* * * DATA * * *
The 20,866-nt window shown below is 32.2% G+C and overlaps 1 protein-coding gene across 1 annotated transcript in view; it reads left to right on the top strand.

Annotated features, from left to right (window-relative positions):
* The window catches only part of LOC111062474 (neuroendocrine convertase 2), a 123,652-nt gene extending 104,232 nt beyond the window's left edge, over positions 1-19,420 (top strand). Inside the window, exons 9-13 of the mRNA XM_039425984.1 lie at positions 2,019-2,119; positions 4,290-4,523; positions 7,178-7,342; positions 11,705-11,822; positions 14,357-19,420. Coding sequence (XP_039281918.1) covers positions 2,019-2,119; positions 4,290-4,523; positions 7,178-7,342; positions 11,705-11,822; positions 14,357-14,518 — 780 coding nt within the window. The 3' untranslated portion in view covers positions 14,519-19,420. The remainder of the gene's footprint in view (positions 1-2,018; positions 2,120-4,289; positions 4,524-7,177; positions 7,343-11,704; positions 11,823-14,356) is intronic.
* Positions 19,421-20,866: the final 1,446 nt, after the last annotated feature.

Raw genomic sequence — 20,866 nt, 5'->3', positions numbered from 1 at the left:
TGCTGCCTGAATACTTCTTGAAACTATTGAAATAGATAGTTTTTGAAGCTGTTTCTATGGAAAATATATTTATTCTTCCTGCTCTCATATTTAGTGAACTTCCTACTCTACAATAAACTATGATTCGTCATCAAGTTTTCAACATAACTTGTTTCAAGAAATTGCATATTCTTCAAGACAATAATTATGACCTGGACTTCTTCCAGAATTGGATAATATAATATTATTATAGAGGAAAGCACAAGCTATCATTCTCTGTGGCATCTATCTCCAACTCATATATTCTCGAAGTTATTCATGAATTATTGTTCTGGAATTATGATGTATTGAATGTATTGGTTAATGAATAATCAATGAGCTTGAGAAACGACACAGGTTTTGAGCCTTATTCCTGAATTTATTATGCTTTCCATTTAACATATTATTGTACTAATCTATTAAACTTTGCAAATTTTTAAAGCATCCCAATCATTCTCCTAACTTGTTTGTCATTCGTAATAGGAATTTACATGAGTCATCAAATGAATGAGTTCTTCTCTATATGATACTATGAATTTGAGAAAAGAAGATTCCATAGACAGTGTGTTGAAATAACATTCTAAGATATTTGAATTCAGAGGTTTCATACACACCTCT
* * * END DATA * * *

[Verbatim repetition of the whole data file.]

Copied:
The 20,866-nt window shown below is 32.2% G+C and overlaps 1 protein-coding gene across 1 annotated transcript in view; it reads left to right on the top strand.

Annotated features, from left to right (window-relative positions):
* The window catches only part of LOC111062474 (neuroendocrine convertase 2), a 123,652-nt gene extending 104,232 nt beyond the window's left edge, over positions 1-19,420 (top strand). Inside the window, exons 9-13 of the mRNA XM_039425984.1 lie at positions 2,019-2,119; positions 4,290-4,523; positions 7,178-7,342; positions 11,705-11,822; positions 14,357-19,420. Coding sequence (XP_039281918.1) covers positions 2,019-2,119; positions 4,290-4,523; positions 7,178-7,342; positions 11,705-11,822; positions 14,357-14,518 — 780 coding nt within the window. The 3' untranslated portion in view covers positions 14,519-19,420. The remainder of the gene's footprint in view (positions 1-2,018; positions 2,120-4,289; positions 4,524-7,177; positions 7,343-11,704; positions 11,823-14,356) is intronic.
* Positions 19,421-20,866: the final 1,446 nt, after the last annotated feature.

Raw genomic sequence — 20,866 nt, 5'->3', positions numbered from 1 at the left:
TGCTGCCTGAATACTTCTTGAAACTATTGAAATAGATAGTTTTTGAAGCTGTTTCTATGGAAAATATATTTATTCTTCCTGCTCTCATATTTAGTGAACTTCCTACTCTACAATAAACTATGATTCGTCATCAAGTTTTCAACATAACTTGTTTCAAGAAATTGCATATTCTTCAAGACAATAATTATGACCTGGACTTCTTCCAGAATTGGATAATATAATATTATTATAGAGGAAAGCACAAGCTATCATTCTCTGTGGCATCTATCTCCAACTCATATATTCTCGAAGTTATTCATGAATTATTGTTCTGGAATTATGATGTATTGAATGTATTGGTTAATGAATAATCAATGAGCTTGAGAAACGACACAGGTTTTGAGCCTTATTCCTGAATTTATTATGCTTTCCATTTAACATATTATTGTACTAATCTATTAAACTTTGCAAATTTTTAAAGCATCCCAATCATTCTCCTAACTTGTTTGTCATTCGTAATAGGAATTTACATGAGTCATCAAATGAATGAGTTCTTCTCTATATGATACTATGAATTTGAGAAAAGAAGATTCCATAGACAGTGTGTTGAAATAACATTCTAAGATATTTGAATTCAGAGGTTTCATACACACCTCT